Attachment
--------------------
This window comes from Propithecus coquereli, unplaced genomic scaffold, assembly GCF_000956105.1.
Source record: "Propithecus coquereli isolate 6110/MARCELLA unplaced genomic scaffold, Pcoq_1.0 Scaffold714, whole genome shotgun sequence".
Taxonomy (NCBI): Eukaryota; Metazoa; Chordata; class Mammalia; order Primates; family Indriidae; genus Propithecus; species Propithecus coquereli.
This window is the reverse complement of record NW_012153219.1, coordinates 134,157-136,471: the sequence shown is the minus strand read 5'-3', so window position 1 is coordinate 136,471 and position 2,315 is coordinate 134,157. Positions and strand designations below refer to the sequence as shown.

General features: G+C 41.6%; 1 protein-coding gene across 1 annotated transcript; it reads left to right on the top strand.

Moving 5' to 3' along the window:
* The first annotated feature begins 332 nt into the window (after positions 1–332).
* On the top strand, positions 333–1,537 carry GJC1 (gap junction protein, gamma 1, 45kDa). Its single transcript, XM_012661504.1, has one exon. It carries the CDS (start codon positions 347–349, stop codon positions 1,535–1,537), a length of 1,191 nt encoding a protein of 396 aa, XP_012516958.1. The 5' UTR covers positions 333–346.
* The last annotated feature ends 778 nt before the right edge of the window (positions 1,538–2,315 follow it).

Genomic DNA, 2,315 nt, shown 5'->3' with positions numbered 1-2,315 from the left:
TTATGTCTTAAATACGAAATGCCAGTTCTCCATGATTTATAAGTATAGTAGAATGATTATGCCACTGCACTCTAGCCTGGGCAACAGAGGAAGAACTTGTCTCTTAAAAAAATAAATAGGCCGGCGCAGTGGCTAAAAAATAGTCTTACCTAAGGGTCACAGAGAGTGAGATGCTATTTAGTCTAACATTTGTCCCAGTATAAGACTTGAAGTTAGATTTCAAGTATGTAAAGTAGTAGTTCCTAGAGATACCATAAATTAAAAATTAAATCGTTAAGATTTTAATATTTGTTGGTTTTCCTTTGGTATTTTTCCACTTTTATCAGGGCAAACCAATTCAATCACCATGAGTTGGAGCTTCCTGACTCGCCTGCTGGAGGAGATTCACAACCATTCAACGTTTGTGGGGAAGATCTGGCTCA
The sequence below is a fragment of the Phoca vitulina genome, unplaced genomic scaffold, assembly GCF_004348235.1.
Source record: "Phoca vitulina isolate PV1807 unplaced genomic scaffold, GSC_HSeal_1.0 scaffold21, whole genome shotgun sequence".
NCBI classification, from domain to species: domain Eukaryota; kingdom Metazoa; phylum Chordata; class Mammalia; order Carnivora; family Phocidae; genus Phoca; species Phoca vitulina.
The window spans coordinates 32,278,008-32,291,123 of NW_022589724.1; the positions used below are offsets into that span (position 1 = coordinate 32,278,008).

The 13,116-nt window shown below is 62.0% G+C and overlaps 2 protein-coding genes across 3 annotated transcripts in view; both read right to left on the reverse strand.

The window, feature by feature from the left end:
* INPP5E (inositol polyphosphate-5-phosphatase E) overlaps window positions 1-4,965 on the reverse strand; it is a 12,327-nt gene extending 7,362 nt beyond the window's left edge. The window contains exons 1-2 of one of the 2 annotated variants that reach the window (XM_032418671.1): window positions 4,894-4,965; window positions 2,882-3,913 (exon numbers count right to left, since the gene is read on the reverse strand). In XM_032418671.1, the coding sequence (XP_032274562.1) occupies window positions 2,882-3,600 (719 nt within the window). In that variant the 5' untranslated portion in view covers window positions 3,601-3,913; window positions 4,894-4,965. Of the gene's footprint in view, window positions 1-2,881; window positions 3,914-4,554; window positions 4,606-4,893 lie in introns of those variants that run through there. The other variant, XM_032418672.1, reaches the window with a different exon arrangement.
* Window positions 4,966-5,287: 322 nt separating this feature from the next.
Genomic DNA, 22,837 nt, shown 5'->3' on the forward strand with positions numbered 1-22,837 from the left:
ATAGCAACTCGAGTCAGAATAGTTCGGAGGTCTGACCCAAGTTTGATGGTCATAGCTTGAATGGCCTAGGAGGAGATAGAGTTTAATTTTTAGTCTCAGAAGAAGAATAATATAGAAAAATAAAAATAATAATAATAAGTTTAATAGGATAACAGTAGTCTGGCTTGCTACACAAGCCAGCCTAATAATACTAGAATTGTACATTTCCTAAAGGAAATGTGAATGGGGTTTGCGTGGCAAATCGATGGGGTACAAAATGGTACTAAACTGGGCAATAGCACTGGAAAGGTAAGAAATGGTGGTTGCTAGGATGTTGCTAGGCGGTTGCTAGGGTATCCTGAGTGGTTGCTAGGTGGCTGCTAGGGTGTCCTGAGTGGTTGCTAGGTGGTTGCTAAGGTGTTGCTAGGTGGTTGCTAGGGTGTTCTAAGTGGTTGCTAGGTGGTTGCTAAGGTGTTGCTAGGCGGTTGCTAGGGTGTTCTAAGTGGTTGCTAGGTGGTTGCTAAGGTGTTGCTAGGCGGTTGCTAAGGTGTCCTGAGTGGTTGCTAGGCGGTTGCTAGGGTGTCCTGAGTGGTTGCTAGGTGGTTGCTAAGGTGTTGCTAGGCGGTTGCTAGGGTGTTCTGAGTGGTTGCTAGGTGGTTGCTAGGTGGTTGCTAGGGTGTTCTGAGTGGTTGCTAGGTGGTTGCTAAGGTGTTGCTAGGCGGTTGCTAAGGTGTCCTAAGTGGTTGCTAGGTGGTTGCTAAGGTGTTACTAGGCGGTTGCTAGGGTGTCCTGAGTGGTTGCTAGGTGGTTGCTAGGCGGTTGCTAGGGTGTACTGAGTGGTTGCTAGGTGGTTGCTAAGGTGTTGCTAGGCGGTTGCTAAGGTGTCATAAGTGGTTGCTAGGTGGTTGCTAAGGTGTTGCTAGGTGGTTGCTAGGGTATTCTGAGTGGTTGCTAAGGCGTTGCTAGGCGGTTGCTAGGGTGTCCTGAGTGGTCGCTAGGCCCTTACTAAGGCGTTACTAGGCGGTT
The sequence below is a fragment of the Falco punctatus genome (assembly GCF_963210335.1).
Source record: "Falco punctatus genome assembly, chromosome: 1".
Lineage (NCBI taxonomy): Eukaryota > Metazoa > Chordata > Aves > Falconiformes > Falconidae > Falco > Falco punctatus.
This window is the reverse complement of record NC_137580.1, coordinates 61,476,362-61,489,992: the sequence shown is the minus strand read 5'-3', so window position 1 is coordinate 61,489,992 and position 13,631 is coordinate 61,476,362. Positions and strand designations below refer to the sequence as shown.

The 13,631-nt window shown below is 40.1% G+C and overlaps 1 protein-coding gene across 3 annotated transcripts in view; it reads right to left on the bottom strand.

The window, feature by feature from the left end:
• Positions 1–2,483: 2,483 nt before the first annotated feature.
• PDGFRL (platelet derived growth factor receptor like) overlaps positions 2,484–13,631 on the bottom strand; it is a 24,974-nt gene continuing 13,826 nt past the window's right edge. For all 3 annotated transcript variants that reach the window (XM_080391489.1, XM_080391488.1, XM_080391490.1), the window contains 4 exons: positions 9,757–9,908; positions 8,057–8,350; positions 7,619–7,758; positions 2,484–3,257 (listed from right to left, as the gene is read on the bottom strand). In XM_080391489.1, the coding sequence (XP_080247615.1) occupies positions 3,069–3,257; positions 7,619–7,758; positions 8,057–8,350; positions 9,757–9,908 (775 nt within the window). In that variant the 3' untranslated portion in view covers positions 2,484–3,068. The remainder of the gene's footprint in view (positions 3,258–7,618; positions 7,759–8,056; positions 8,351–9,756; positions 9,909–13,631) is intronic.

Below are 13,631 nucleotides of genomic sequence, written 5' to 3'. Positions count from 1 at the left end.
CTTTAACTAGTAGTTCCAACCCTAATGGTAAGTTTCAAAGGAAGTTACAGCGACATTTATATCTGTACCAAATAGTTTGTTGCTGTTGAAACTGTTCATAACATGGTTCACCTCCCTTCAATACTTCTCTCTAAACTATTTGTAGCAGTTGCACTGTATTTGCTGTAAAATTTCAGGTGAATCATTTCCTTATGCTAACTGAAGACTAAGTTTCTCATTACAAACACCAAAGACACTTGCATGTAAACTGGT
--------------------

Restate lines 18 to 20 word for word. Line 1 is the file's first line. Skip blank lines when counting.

* INPP5E (inositol polyphosphate-5-phosphatase E) overlaps window positions 1-4,965 on the reverse strand; it is a 12,327-nt gene extending 7,362 nt beyond the window's left edge. The window contains exons 1-2 of one of the 2 annotated variants that reach the window (XM_032418671.1): window positions 4,894-4,965; window positions 2,882-3,913 (exon numbers count right to left, since the gene is read on the reverse strand). In XM_032418671.1, the coding sequence (XP_032274562.1) occupies window positions 2,882-3,600 (719 nt within the window). In that variant the 5' untranslated portion in view covers window positions 3,601-3,913; window positions 4,894-4,965. Of the gene's footprint in view, window positions 1-2,881; window positions 3,914-4,554; window positions 4,606-4,893 lie in introns of those variants that run through there. The other variant, XM_032418672.1, reaches the window with a different exon arrangement.
* Window positions 4,966-5,287: 322 nt separating this feature from the next.
Genomic DNA, 22,837 nt, shown 5'->3' on the forward strand with positions numbered 1-22,837 from the left: